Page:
Page:Folk-lore - A Quarterly Review. Volume 14, 1903.djvu/45

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The Voice of the Stone of Destiny.

ment to the folk of Tara to find that their bull-feast and their spell of truth chanted over the feaster had resulted in the selection of a beardless lad. But he convinced them that he was the true successor, and was admitted to the kingship.[1]

A traditional story is not a record of fact. It is a record only of what is believed. Probably both Lugaidh Reo-derg and Conaire are mythical personages, but their stories certainly embody what was thought to be possible. The description of the election by divination is substantially the same in both. It may therefore be taken, if not as approximately correct, at least as showing that election by divination was regarded among the ancient Irish as in the last resort a reasonable and proper manner of ascertaining and appointing a king. In this the Irish were by no means singular. The traditions of other nations point to the same result, and the customs in various parts of the world confirm it. The incident of election by divination is so picturesque and so suitable for the purposes of a story-teller that it is to be expected far more often in a tale than in real life. But that the story-incident is based on actual practice, I think there is sufficient ground for believing.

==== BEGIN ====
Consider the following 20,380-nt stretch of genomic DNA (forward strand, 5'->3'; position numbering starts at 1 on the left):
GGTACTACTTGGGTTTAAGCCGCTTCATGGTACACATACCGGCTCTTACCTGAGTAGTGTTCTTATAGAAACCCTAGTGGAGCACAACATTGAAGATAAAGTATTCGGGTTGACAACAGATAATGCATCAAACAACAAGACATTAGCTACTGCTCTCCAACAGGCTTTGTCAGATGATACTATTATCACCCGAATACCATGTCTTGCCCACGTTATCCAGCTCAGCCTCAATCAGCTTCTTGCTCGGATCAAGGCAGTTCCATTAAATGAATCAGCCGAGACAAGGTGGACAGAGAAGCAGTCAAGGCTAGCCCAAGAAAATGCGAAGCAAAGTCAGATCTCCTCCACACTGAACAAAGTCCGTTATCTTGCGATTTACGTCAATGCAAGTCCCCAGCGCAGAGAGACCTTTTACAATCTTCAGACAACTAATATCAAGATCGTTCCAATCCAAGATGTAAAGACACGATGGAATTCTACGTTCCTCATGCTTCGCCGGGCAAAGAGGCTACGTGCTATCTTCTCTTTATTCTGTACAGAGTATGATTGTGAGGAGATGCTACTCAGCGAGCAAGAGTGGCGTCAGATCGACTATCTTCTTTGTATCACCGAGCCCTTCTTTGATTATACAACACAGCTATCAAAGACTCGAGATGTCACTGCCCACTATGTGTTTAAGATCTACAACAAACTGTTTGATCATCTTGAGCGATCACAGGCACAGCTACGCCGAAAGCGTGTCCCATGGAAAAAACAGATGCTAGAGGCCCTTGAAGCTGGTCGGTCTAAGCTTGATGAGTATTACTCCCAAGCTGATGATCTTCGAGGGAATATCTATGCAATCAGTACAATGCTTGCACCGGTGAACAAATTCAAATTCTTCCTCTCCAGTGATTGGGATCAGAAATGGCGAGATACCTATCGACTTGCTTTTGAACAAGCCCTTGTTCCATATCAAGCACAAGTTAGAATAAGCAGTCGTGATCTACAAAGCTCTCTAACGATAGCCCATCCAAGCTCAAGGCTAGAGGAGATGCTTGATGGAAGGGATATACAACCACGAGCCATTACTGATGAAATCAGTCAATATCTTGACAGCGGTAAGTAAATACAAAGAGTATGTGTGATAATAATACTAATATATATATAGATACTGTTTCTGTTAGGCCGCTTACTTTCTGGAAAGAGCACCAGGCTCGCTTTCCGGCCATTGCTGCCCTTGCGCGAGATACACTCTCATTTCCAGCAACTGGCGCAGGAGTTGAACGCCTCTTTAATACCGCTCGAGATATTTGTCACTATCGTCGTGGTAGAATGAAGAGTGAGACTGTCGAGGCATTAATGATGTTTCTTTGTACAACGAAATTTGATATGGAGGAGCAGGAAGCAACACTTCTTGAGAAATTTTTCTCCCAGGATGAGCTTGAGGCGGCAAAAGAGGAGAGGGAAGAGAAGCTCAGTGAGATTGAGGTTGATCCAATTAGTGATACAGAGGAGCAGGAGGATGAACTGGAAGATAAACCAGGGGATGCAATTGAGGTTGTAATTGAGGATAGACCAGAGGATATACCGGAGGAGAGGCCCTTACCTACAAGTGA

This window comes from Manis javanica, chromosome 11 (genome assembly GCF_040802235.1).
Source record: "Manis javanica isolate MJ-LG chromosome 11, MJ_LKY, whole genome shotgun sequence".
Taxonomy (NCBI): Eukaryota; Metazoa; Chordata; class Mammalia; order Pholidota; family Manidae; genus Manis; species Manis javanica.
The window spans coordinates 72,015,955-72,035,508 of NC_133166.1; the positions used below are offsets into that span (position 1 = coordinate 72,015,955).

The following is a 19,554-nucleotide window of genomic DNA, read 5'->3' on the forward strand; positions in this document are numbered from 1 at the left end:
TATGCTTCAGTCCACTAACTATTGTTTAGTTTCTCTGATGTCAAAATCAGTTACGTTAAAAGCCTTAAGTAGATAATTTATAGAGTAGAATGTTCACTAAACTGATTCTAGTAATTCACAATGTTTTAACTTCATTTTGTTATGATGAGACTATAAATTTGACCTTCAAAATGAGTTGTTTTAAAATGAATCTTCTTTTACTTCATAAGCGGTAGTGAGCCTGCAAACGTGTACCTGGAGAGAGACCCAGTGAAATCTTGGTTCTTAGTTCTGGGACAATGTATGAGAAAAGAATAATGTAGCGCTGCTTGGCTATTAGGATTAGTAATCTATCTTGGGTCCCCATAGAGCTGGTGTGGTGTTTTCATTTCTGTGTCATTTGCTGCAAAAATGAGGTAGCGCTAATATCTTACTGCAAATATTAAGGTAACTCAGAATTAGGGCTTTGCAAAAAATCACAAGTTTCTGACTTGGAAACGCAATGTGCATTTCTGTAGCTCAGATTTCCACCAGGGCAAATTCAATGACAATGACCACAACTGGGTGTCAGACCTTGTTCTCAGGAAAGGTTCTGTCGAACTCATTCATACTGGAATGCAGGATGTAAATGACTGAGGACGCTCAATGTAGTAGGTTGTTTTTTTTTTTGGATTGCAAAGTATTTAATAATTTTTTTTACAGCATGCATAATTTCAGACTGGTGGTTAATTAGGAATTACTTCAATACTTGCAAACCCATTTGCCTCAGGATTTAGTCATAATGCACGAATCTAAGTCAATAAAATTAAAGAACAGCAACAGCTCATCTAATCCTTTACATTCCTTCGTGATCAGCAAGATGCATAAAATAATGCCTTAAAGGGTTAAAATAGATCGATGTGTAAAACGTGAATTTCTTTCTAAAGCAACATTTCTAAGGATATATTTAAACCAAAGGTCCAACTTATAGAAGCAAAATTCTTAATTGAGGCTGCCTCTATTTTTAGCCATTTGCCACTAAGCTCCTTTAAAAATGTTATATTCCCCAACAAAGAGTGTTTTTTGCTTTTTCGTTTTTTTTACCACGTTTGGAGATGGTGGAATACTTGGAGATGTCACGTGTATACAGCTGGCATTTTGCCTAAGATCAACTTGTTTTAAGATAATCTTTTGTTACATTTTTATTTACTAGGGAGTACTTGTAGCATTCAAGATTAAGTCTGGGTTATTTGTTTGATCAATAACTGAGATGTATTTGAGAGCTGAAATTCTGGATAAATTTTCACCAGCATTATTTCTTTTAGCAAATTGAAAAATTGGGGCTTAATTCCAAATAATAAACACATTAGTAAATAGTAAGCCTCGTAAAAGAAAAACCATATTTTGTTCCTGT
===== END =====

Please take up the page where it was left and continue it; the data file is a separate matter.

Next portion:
We will first shortly review a few stories of election by divination. The Saxons of Transylvania tell of a peasant who had three sons, of whom the youngest was despised by the others because he was weak and small while they were tall and strong. In that kingdom God himself chose the king from time to time. The mode of ascertaining the divine will was to call a general assembly of the people on the king's meadow in the largest commune of the country, and there to lay the crown at a certain hour on a hillock or mound. All the bells in the town pealed forth together; and the crown slowly raised itself in the air, floated round over the heads of the assembly, and finally alighted on that of the destined

  1. Revue Celtique, vol. xxii., p. 22, in the story of the Sack of Dá Derga's Hostel, translated by Whitley Stokes